World Vision and The Public Sport of Evangelical In-Fighting

images-2Watching Christians fight over LGBTQ relations has become entertaining sport for much of North American media. Because the average N American thinks about sex as a form of self-expression, such fighting appears incoherent. When churches start exhibiting vitriol, and publicly withdrawing their support/care to lesbian or gay people (or worse starving children), it appears absurdly contradictory. All this makes Christianity quite the spectacle for people watching from outside. It makes Christianity into an interesting parody, a joke for the Tonight Show, for people who otherwise find Christianity irrelevant.

Painfully, we (Christians) have all been reminded of this dynamic with the World Vision fiasco of the last seven days.

And yet we keep doing it.

We cannot help ourselves.

This is because Christians keep acting like we live in Christendom, even though Christendom is passing away. Churches have less and less influence in society, yet we keeping acting like we do. So when we try to exercise power people resent it. And less and less people understand what we’re saying because the common history and language it takes to understand what we’re saying isn’t there any more. This is especially true when it comes to sexual issues. Add to this that Christianity is split between factions, another sign Christendom (unified cultural Christianity) is fading. So now, we have honest disagreements but for some reason we feel the need to go public with them (because we think people still care). Our family feuds go public and as any family knows, there’s a lot going on in our families that should not be broadcast to everyone because not everyone will get it.

World Vision’s public fiasco over the hiring of Same Sex married couples is another case in point of this whole dynamic. This large parachurch organization, created when protestant evangelicalism ruled large populations of United States and Canada, announces publicly that it will now hire same sex married people. The president along with some officers decide it as a human relations policy change for the whole organization. In the old days (of Christendom), such a decision would be respected by all the underlings. But this consensus no longer exists. And yet Christendom habits die slowly. The ensuing result is all too predictable.

The conservative churches decry it as unbiblical and heresy. The progressive evangelicals decry the conservatives as aweful, outrageous and heartless people. It is all so predictable. The repetitive infighting between the conservative Southern Baptist/Neo-Reformed representative voices and the progressive (sorta) evangelicals (most notably Rachel Held Evans and a whole cadre of progessive voices) has become good entertainment creating huge internet traffic to various sites. Notice however, the actual issue of LGBTQ sexuality never gets discerned, never actually gets talked about. “LGBTQ” in essence becomes an ideology we use to rally against the other side, no matter what side we’re talking about. The end result is both sides do at least feel better about themselves. “We’ve done something!” But in reality, no, we’ve really done nothing.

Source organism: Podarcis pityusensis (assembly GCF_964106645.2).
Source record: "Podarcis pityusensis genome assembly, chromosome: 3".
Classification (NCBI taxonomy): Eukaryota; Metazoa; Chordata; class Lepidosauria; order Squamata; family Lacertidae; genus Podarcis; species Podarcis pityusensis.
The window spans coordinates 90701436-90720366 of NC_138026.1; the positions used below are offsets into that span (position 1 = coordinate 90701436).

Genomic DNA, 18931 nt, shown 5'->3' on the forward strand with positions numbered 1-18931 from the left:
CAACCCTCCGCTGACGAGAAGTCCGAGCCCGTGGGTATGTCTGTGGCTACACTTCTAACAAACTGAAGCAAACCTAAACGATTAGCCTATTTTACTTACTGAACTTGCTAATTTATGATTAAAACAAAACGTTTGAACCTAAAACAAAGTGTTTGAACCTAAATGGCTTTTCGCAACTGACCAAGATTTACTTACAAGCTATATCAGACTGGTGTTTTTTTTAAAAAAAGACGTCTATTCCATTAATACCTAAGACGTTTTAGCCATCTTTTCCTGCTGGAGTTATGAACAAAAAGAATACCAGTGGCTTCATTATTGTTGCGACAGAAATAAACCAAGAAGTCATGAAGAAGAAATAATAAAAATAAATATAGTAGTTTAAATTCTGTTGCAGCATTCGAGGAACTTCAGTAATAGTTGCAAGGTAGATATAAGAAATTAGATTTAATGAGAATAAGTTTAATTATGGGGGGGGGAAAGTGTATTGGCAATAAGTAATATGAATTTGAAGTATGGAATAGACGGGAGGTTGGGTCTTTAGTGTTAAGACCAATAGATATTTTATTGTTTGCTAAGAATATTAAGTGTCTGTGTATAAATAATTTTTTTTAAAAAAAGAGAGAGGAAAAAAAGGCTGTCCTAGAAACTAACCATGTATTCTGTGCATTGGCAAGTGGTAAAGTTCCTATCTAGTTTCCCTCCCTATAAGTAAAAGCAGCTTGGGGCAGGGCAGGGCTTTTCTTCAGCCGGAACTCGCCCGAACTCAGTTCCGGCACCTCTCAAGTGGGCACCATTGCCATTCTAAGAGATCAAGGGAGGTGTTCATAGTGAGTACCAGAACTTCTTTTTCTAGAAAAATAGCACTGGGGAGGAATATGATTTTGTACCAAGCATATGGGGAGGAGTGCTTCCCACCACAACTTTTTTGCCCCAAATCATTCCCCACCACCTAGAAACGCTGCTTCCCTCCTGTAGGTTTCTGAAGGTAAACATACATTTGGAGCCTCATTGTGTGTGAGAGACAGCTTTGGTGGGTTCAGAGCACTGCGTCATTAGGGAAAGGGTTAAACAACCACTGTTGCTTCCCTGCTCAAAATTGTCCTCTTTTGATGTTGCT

Christians Should Discern LGBTQ Issues in Local Communities Not Through Public Policy Statements.

Yesterday on twitter/facebook I wrote the following words:

Can we agree? @WorldVisionUSA is not a church or the church? It’s a social service agency representing variant expressions of Christianity.

My point was twofold:

1.) World Vision is not a local church. It is a large organization that really acts like a public service corporation. It is alot like a large university that once had a church behind it but now has lost that direct affiliation. It now is beholden to a huge donor base for its continued existence. It should act like that. If it makes a public statement that statement should be made for the sake of its ‘business interests.” If this is true, then in my opinion, World Vision should have very limited statements about the moral behavior of its employees.

2. The issue of LGBTQ sexual relations/marriage should be and can only be worked out locally on the ground in local communities of mission and sanctification. World Vision is not such a church so it should stay out of discerning these issues.

Once extracted out of the local churches, LGBTQ inevitably becomes a concept, an object, an ideological football being thrown in the air that we now fight over for political tactics. But the resulting discussions/debates have little to do with the real life concerns and issues of sexuality in everyday life. The actual concerns of the health, welfare, sexual development, sexual lives of people, no matter how oriented, are completely avoided, and definitely not discerned. Take a look at all the words written, there is little actual sexual stuff talked about. It can’t be discerned for real in public. Therefore, the church needs to quit making public pronouncements about LGBTQ people. It should instead open spaces for the practice of being the church under His reign where these things can actually be discerned with real people going through real sexual struggles and concerns. (Churches should also avoid making grandiose public statements on the issue. We are afterall not living in Christendom)